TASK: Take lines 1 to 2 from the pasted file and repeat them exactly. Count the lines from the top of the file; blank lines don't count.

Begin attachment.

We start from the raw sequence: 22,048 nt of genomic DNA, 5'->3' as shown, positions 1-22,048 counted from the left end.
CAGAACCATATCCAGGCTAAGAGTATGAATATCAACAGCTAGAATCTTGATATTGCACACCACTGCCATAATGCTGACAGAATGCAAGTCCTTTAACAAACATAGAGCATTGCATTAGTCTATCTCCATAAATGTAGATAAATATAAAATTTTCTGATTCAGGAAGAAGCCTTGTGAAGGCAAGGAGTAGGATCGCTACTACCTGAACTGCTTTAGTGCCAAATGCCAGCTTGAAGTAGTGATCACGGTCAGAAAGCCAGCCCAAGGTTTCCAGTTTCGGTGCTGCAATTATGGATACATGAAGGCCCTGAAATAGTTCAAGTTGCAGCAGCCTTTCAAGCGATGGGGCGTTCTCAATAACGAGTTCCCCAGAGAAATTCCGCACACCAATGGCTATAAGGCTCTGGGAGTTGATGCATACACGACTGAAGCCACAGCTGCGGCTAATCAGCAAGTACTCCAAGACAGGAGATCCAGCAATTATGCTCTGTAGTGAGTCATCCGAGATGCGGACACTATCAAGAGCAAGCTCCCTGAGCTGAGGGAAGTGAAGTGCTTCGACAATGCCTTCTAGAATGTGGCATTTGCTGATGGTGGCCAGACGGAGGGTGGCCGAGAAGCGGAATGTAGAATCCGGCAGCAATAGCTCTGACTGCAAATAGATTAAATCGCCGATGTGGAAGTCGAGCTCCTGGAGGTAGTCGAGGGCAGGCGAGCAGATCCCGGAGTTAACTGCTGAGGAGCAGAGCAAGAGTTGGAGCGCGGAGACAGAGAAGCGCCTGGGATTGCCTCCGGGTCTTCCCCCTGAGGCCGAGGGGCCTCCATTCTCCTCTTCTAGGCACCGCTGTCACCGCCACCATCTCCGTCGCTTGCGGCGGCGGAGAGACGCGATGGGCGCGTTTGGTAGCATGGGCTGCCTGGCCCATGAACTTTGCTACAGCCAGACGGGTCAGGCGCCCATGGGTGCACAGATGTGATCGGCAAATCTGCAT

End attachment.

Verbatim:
We start from the raw sequence: 22,048 nt of genomic DNA, 5'->3' as shown, positions 1-22,048 counted from the left end.
CAGAACCATATCCAGGCTAAGAGTATGAATATCAACAGCTAGAATCTTGATATTGCACACCACTGCCATAATGCTGACAGAATGCAAGTCCTTTAACAAACATAGAGCATTGCATTAGTCTATCTCCATAAATGTAGATAAATATAAAATTTTCTGATTCAGGAAGAAGCCTTGTGAAGGCAAGGAGTAGGATCGCTACTACCTGAACTGCTTTAGTGCCAAATGCCAGCTTGAAGTAGTGATCACGGTCAGAAAGCCAGCCCAAGGTTTCCAGTTTCGGTGCTGCAATTATGGATACATGAAGGCCCTGAAATAGTTCAAGTTGCAGCAGCCTTTCAAGCGATGGGGCGTTCTCAATAACGAGTTCCCCAGAGAAATTCCGCACACCAATGGCTATAAGGCTCTGGGAGTTGATGCATACACGACTGAAGCCACAGCTGCGGCTAATCAGCAAGTACTCCAAGACAGGAGATCCAGCAATTATGCTCTGTAGTGAGTCATCCGAGATGCGGACACTATCAAGAGCAAGCTCCCTGAGCTGAGGGAAGTGAAGTGCTTCGACAATGCCTTCTAGAATGTGGCATTTGCTGATGGTGGCCAGACGGAGGGTGGCCGAGAAGCGGAATGTAGAATCCGGCAGCAATAGCTCTGACTGCAAATAGATTAAATCGCCGATGTGGAAGTCGAGCTCCTGGAGGTAGTCGAGGGCAGGCGAGCAGATCCCGGAGTTAACTGCTGAGGAGCAGAGCAAGAGTTGGAGCGCGGAGACAGAGAAGCGCCTGGGATTGCCTCCGGGTCTTCCCCCTGAGGCCGAGGGGCCTCCATTCTCCTCTTCTAGGCACCGCTGTCACCGCCACCATCTCCGTCGCTTGCGGCGGCGGAGAGACGCGATGGGCGCGTTTGGTAGCATGGGCTGCCTGGCCCATGAACTTTGCTACAGCCAGACGGGTCAGGCGCCCATGGGTGCACAGATGTGATCGGCAAATCTGCAT